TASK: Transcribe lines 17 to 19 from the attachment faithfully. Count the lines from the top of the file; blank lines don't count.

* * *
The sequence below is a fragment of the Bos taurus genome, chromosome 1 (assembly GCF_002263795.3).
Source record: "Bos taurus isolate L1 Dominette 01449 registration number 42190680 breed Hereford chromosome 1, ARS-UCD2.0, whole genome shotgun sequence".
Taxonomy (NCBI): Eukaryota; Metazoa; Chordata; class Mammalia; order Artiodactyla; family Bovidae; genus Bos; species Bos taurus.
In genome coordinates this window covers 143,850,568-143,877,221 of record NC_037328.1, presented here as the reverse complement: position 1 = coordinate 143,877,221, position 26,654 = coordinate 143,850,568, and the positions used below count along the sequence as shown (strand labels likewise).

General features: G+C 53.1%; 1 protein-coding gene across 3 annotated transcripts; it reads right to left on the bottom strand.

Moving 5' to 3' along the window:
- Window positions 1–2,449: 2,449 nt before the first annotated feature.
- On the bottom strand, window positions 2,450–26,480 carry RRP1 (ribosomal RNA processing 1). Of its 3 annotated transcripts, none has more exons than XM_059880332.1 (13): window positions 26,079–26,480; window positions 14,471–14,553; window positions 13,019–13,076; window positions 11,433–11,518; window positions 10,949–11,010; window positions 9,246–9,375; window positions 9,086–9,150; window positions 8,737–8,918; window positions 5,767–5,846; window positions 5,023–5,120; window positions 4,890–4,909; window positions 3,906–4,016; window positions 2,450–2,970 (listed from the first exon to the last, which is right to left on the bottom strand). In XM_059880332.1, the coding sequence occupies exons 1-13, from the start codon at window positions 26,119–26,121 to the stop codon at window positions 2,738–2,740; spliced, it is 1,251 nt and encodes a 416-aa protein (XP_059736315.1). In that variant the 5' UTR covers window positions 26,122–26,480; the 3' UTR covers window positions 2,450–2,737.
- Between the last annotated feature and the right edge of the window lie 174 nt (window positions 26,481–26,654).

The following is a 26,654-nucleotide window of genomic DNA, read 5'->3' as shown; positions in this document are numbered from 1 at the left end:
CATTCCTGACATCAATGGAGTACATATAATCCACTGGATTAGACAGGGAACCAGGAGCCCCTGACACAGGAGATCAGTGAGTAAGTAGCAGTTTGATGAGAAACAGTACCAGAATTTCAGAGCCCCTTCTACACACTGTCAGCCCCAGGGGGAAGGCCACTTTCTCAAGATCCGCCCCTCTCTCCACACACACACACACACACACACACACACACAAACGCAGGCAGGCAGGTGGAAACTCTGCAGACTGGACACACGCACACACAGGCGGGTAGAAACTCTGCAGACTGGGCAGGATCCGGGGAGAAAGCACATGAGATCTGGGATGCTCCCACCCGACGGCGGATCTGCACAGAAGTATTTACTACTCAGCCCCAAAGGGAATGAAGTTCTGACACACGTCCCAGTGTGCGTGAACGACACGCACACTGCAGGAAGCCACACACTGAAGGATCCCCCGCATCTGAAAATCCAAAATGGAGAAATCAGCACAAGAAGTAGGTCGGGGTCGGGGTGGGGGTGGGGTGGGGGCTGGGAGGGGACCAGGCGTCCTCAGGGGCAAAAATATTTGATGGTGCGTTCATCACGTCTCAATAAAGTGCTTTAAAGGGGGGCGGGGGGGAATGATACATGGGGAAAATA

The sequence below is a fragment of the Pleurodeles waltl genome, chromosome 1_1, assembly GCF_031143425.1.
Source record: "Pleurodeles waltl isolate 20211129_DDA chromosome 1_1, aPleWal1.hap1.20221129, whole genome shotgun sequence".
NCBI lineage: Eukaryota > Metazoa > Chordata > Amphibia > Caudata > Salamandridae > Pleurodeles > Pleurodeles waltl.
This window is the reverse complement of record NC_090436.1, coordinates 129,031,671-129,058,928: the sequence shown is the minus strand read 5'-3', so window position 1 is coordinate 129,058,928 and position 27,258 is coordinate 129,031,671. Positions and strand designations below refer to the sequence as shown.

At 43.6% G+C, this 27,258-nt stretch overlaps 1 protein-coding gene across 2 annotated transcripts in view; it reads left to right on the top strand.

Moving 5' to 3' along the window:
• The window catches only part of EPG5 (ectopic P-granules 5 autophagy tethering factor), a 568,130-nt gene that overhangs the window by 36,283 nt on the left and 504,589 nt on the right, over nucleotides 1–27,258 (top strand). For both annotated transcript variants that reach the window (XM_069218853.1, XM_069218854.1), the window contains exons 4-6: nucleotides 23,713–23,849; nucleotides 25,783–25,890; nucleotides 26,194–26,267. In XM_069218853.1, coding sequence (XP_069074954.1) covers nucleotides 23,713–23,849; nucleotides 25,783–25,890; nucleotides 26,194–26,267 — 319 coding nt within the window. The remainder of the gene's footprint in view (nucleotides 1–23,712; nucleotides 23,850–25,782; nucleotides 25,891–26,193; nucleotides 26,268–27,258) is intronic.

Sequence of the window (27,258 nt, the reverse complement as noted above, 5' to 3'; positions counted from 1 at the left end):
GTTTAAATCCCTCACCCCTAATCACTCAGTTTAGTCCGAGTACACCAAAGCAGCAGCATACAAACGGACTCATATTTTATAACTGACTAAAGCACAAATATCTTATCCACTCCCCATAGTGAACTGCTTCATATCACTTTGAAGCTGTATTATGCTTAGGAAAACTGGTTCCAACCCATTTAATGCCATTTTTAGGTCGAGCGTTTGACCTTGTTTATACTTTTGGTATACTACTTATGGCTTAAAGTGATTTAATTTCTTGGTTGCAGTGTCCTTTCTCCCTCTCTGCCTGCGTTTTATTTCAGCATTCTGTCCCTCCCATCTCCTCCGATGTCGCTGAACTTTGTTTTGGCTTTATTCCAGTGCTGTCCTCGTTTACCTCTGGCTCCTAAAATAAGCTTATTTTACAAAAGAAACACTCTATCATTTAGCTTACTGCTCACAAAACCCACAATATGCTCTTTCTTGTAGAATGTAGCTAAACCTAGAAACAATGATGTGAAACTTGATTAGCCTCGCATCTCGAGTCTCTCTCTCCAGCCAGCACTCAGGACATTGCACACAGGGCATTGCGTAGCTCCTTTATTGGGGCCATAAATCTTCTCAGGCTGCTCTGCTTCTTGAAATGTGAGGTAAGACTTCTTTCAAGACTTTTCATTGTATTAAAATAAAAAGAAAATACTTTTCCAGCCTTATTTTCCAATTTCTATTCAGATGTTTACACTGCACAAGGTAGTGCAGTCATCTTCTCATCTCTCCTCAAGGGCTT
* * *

Moving 5' to 3' along the window:
• The window catches only part of EPG5 (ectopic P-granules 5 autophagy tethering factor), a 568,130-nt gene that overhangs the window by 36,283 nt on the left and 504,589 nt on the right, over nucleotides 1–27,258 (top strand). For both annotated transcript variants that reach the window (XM_069218853.1, XM_069218854.1), the window contains exons 4-6: nucleotides 23,713–23,849; nucleotides 25,783–25,890; nucleotides 26,194–26,267. In XM_069218853.1, coding sequence (XP_069074954.1) covers nucleotides 23,713–23,849; nucleotides 25,783–25,890; nucleotides 26,194–26,267 — 319 coding nt within the window. The remainder of the gene's footprint in view (nucleotides 1–23,712; nucleotides 23,850–25,782; nucleotides 25,891–26,193; nucleotides 26,268–27,258) is intronic.

Sequence of the window (27,258 nt, the reverse complement as noted above, 5' to 3'; positions counted from 1 at the left end):